If the world doesn’t yet have a strong, ongoing body of hypertext literature, could it be because the idea was born before the widespread popularity of web standards? Are the early hypertexts akin to the early attempts at bookmaking, and so will hypertext literature require an element of conservation science in order to survive? Will it be transcribed or upgraded, the way the ancient writing was transcribed from scroll, to manuscript, to book, to database? (Would cloud-based bookstores prove to be the dawn of a new dark age once the power goes out?)

I’m asking many questions here. I don’t propose to answer any of them here, merely to invite conversation.

Is hypertext literature dead? I don’t think so, but I do think it is ready for its “web 2.0” moment, wherein it becomes something easier to do, something everyone can enjoy. I think it might also help to consider the idea broadly, because in many ways it has caught on, and it isn’t aging, if the idea is allowed to include: video games, blogs, net art… the socially-networked/narrated identities of millions of people. I suppose it is possible that the Web 2.0 moment IS the hypertext literature moment. If that’s the case, then there’s just one troubling thing, as Laforge points out:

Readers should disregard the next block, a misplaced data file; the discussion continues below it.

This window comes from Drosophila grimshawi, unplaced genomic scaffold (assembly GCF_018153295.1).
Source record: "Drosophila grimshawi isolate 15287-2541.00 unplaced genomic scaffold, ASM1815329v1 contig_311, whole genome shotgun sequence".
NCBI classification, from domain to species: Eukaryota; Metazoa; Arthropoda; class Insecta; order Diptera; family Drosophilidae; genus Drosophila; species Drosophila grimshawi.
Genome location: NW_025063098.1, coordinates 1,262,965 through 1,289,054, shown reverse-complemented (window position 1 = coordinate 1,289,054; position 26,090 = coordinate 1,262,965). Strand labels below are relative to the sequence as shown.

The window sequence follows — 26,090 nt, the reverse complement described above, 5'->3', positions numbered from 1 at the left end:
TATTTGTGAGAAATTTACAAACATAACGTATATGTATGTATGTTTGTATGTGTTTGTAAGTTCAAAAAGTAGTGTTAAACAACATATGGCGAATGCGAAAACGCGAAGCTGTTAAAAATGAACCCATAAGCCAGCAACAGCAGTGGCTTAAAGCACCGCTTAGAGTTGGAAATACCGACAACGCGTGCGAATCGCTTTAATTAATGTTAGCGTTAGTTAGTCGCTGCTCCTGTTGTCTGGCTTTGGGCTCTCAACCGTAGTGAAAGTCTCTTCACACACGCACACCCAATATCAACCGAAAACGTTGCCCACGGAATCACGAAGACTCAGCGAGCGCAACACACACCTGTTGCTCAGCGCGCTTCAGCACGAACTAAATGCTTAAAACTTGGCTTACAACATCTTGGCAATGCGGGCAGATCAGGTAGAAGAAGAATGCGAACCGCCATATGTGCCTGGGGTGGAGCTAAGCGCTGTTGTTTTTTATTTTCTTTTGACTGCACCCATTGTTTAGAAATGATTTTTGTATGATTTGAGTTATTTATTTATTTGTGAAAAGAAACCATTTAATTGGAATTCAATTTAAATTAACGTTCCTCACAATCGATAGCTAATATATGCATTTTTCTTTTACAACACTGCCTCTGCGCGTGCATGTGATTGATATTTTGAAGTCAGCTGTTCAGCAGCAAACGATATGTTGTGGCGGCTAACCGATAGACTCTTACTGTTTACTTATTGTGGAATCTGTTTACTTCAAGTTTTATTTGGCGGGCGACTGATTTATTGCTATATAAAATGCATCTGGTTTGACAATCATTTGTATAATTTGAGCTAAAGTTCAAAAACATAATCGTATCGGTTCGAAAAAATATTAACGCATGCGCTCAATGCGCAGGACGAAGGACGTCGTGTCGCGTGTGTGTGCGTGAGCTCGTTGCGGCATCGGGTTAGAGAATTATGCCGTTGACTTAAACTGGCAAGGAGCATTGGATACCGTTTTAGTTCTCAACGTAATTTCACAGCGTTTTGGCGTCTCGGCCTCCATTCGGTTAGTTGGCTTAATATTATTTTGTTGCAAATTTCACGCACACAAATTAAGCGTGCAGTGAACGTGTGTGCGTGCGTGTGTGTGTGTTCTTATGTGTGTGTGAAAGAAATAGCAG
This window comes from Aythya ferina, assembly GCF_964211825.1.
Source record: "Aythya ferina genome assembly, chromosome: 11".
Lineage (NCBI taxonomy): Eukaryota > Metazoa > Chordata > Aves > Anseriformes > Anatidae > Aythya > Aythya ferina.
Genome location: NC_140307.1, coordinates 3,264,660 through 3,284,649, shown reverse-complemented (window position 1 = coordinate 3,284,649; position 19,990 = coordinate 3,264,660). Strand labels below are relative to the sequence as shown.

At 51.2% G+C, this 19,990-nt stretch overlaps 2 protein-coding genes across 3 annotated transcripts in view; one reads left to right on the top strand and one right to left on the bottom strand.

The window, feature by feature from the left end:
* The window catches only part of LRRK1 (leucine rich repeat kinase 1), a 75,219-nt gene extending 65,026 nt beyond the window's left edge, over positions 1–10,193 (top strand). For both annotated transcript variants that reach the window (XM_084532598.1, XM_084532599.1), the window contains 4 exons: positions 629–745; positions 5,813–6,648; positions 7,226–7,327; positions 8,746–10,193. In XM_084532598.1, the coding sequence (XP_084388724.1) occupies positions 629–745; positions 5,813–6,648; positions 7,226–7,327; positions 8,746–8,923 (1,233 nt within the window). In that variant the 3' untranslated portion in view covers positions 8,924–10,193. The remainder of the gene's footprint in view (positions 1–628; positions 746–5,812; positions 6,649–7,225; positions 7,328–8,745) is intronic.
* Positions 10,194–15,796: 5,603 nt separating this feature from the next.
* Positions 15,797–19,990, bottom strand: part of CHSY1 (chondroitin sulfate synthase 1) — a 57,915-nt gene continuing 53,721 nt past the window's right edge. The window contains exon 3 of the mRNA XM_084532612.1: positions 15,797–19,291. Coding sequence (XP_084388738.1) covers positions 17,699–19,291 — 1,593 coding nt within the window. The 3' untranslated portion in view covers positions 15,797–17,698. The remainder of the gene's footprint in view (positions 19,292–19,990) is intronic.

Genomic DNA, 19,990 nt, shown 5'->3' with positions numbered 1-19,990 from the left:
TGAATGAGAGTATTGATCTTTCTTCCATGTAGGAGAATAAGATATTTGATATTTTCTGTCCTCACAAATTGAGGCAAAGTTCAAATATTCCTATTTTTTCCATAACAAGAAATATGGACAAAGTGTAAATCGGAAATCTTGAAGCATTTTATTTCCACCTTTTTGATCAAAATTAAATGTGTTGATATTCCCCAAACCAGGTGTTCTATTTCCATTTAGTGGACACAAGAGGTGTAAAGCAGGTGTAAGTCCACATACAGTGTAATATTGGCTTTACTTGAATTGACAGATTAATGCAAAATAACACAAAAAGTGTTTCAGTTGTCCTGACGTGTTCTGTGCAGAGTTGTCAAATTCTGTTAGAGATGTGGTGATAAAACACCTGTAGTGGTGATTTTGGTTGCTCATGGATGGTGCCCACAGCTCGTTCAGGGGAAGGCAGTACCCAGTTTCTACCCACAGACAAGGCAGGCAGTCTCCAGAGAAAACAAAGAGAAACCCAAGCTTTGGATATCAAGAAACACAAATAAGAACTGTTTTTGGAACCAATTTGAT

"And then … nothing happened. The Wikipedia entry for hypertext fiction lists no works published after 2001, and although Wikipedia isn't the final word on anything, you have to think, if someone had written a hypertext fiction, this is where they'd want to tell you about it. The form's seeming demise is puzzling..."

(Update: as it turns out, the authors of hypertext fiction don’t seem to use Wikipedia “to tell you about it”. Instead, these authors use things like conferences of the Modern Language Association, a large and growing database of electronic literature sponsored by the National Endowment for the Humanities, and a series of anthologies published by the Electronic Literature Organization at MIT. So, the work is out there, if you know where to look.)

Maybe it’s just that “hypertext fiction” is the wrong search query. Let’s try another one, which yields some very familiar-looking results. Let’s try “conceptual literature” instead:

"With the rise of the Web, writing has met its photography. By that, I mean that writing has encountered a situation similar to that of painting upon the invention of photography, a technology so much better at doing what the art form had been trying to do that, to survive, the field had to alter its course radically." — Kenneth Goldsmith

The time might be right, after all. I agree with Laforge’s conclusion, “I believe that the promise of hypertext fiction is worth pursuing, even now, or maybe especially now.”

That pursuit: what should it look like, now?

Scriptwriting Software


I’m (slowly) writing the script for a stage play. During my first draft, I sampled the various software apps that are designed to help a writer to produce a stage play, screen play, comic book script, etc. I thought I would blog some of my thoughts, in case anybody else out there finds them interesting.